Besides reperfusion treatment, which is the most powerful approach to the underlying pathophysiological cause of myocardial infarction, adjunctive therapies should be considered to reduce clinical symptoms, and improve left ventricular function and mortality rates. Randomized clinical trials and overviews of adjunctive therapy with β-blockers and angiotensin-converting enzyme (ACE) inhibitors showed that these treatments may further reduce mortality rates by approximately 10%. On the basis of this evidence, guidelines suggest that (1) all patients with acute myocardial infarction who do not have clear contraindications should be treated within 24 hours from the onset of symptoms with intravenous β-blockers. If tolerated, the treatment should be continued for at least 2 to 3 years and perhaps longer; (2) ACE inhibitor treatment should be started during the first day after myocardial infarction in most patients after timely and careful observation of the patient's hemodynamic and clinical status and after administration of routinely recommended treatments (thrombolysis, aspirin, and β-blockers). In the patients showing neither clinical symptoms nor instrumental signs of left ventricular dysfunction, ACE inhibitor treatment can be stopped at the time of hospital discharge and ventricular function reevaluated after an adequate period of time.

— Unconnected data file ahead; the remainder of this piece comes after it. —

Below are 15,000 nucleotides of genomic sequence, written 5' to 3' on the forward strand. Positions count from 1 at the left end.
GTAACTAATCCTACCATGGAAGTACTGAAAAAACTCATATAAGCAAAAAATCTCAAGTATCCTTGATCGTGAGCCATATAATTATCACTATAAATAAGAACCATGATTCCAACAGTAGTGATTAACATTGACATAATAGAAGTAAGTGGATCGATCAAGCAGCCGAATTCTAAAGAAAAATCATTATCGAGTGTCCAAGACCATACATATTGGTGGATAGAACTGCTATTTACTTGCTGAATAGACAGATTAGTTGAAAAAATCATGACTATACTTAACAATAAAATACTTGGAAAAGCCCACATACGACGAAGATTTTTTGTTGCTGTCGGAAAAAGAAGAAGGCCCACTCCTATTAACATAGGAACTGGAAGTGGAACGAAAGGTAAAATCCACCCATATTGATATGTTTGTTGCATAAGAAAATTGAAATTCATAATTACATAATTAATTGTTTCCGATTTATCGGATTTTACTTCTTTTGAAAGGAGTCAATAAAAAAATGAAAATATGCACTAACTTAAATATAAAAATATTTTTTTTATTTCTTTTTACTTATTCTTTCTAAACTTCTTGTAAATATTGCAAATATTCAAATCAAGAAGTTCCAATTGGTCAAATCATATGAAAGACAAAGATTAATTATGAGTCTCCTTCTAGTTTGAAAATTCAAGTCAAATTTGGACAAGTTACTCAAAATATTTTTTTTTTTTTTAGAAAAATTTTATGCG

ASJC Scopus subject areas
- Cardiology and Cardiovascular Medicine